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Experts advise that all interactions should be "recorded in every context, and then made public when there is a criminal complaint.” (See Turvey et al. (2018). False Allegations:  Investigative and Forensic Issues in Fraudulent Reports of Crime.  Academic Press, p.302.)

An American Civil Liberties Union (ACLU) Senior Policy Analyst states that body cams have "the potential to be a win-win, helping protect the public against police misconduct, and at the same time helping protect police against false accusations of abuse.”  (See:  Jay Stanley (ACLU Senior Policy Analyst) “Police Body-Mounted Cameras:  With Right Policies in Place, a Win for All,”, March 2015, pp. 1-9.) 


A 2014 study of the impact of police body cameras by Arizona State University faculty found that in Phoenix "officer worn body cameras were found to be beneficial to the officers and the court in a number of ways."

Body cameras increased officer productivity, reduced the number of complaints against officers, decreased the number of founded complaints against them, and increased the effectiveness with which the courts processed criminal cases.  

The ability of body cameras to protect officers from wrongful allegations is shown by an incident in May 2018 when a Texas state trooper’s body camera footage proved that a sexual assault allegation against him by an African-American woman was false.

Similarly, in 2018 a police officer in Louisville, Kentucky, was falsely accused of sexual assault by a woman, but his body camera footage disproved her allegation. 

The woman made the false allegation against the officer after she was arrested and charged with second-degree disorderly conduct, resisting arrest, menacing and third-degree assault of a police officer. 

Numerous other cases where body cams and dash cams have protected officers from false allegations are described by Law Enforcement Today and include the footage released by agencies to prove their officers had done nothing wrong.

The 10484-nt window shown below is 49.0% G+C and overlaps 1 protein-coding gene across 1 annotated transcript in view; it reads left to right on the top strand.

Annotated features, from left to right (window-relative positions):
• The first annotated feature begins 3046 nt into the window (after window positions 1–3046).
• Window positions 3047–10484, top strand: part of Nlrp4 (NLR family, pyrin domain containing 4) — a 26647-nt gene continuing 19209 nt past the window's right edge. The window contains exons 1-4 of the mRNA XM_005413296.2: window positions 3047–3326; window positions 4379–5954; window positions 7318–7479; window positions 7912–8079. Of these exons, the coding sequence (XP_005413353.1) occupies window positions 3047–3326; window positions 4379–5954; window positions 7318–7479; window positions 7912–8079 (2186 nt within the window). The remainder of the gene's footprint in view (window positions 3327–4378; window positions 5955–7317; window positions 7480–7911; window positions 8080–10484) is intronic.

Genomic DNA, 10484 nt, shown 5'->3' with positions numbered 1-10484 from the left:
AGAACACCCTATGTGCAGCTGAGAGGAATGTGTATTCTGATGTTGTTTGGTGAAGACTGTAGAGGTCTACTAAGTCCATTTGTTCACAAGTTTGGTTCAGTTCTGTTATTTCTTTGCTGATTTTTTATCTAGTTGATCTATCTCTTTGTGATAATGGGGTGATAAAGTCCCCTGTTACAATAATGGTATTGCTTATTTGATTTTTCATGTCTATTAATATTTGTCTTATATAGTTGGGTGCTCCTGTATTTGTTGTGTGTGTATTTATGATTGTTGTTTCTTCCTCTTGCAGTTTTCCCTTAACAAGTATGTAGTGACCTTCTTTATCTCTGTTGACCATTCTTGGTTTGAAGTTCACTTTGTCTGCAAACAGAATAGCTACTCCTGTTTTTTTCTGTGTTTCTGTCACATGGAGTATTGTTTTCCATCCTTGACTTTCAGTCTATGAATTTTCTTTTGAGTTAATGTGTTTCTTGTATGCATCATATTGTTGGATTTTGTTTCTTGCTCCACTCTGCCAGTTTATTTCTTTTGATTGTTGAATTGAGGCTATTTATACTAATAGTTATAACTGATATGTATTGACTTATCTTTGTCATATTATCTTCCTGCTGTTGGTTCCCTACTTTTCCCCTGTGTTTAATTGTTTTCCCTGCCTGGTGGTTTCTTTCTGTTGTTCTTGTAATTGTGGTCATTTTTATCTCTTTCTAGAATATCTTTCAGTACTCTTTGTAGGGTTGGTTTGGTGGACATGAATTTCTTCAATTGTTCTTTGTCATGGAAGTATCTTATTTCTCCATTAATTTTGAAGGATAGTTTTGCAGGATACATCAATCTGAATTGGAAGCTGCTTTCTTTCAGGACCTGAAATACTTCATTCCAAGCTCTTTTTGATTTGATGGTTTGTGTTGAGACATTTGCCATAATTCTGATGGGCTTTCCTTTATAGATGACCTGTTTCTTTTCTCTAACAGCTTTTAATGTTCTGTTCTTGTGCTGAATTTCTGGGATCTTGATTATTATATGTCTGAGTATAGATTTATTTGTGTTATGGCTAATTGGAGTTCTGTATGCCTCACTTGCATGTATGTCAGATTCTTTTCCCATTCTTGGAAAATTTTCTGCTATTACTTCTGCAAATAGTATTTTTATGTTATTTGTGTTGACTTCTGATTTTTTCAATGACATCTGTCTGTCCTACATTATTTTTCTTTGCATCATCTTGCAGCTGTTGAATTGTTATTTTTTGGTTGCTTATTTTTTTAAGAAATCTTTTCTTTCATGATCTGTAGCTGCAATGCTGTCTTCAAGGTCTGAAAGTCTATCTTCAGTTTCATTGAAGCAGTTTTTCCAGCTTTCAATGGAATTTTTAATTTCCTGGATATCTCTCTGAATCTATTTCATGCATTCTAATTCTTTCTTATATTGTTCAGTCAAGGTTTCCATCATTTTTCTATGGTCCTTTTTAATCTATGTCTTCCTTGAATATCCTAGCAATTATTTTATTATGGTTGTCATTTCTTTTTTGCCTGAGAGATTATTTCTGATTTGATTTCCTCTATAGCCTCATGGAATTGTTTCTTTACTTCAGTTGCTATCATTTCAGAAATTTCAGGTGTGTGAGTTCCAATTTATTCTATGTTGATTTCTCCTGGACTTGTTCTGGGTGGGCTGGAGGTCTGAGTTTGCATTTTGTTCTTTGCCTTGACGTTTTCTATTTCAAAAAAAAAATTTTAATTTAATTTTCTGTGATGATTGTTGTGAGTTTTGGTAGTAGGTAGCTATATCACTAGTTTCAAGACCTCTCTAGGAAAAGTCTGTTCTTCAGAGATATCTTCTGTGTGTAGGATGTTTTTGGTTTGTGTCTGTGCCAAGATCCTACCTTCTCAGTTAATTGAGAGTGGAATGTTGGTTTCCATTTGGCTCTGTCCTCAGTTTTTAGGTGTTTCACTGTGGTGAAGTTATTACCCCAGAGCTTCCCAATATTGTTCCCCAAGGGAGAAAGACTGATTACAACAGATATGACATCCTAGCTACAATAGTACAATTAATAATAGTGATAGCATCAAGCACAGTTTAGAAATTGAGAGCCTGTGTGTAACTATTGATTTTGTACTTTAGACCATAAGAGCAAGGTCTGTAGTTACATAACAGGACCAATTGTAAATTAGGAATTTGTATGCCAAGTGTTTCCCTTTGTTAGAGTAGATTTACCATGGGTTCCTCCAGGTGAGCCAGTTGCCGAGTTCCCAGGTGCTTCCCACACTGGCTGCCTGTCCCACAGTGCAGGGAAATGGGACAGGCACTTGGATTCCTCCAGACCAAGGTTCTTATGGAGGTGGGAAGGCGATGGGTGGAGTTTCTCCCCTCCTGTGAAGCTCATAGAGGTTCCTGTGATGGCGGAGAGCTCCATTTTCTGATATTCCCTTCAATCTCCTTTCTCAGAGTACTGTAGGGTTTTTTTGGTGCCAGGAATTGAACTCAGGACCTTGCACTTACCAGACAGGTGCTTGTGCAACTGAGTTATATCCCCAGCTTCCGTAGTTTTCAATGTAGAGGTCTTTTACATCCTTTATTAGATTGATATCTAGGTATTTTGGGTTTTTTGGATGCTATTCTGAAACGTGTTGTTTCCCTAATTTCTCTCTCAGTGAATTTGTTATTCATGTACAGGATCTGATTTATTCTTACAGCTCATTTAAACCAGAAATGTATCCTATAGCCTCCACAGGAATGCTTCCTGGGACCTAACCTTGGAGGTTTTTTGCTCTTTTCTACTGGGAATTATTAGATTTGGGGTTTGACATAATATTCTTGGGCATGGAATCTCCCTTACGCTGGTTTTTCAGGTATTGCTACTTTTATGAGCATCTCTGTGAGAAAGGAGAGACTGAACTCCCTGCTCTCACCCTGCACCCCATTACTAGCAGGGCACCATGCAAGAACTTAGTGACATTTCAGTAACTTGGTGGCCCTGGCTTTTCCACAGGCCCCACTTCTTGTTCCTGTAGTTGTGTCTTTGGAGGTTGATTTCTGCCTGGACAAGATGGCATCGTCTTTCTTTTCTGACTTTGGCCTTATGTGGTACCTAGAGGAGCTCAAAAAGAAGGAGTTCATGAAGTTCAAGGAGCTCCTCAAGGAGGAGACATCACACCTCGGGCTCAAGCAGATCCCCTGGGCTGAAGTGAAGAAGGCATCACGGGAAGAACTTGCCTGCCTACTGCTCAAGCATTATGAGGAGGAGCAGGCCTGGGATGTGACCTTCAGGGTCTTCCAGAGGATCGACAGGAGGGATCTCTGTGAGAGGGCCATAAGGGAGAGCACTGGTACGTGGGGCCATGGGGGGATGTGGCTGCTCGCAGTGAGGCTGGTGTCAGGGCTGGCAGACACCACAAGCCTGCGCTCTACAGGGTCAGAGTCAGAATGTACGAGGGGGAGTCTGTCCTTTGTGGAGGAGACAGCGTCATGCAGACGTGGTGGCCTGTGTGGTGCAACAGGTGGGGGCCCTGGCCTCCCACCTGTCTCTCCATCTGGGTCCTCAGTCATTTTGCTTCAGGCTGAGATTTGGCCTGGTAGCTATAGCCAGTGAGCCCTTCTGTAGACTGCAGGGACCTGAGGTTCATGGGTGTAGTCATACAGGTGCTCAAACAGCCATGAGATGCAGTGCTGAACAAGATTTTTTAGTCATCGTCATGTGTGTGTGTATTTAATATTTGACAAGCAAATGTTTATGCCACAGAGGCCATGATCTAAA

In one recent incident in Brunswick County, Virginia, a woman was upset that she had been given a speeding ticket for driving 70 mph in a 55 mph zone.  She then claimed untruthfully in a Facebook video that "I was just bullied by a racist cop, who threatened to pull me out of the car."  She said,  "This is where we got lynched. This is where we got lynched, even in today’s day," and she said she feared for her life.  The officer's dash cam footage of the entire stop proved that her allegations were false.

After the Brunswick County sheriff reviewed the body cam footage that showed the allegation was false, the sheriff commented on the hatred and violence toward police that false allegations can inflame:  “I don’t know what she has been through and I don’t know her life history, what I worry about is this kind of thing will inflame situations where you see cops in other states have been executed while they were just eating lunch."

Body camera footage that protects officers from false allegations may help prevent community unrest and retribution against police.


When citizens are victims of police brutality or other misconduct, body camera footage can be used to prove that officers violated their rights.

For example, a police officer's body camera footage showed him beating, strangling and shocking an unarmed African-American pedestrian suspected of jaywalking in Asheville, North Carolina, in 2017.   The officer admitted to using his taser to punch the man in the face several times.  The officer was found by police to have used excessive force.   He quit the Asheville Police Department and is facing criminal charges for the beating, including felony assault by strangulation.

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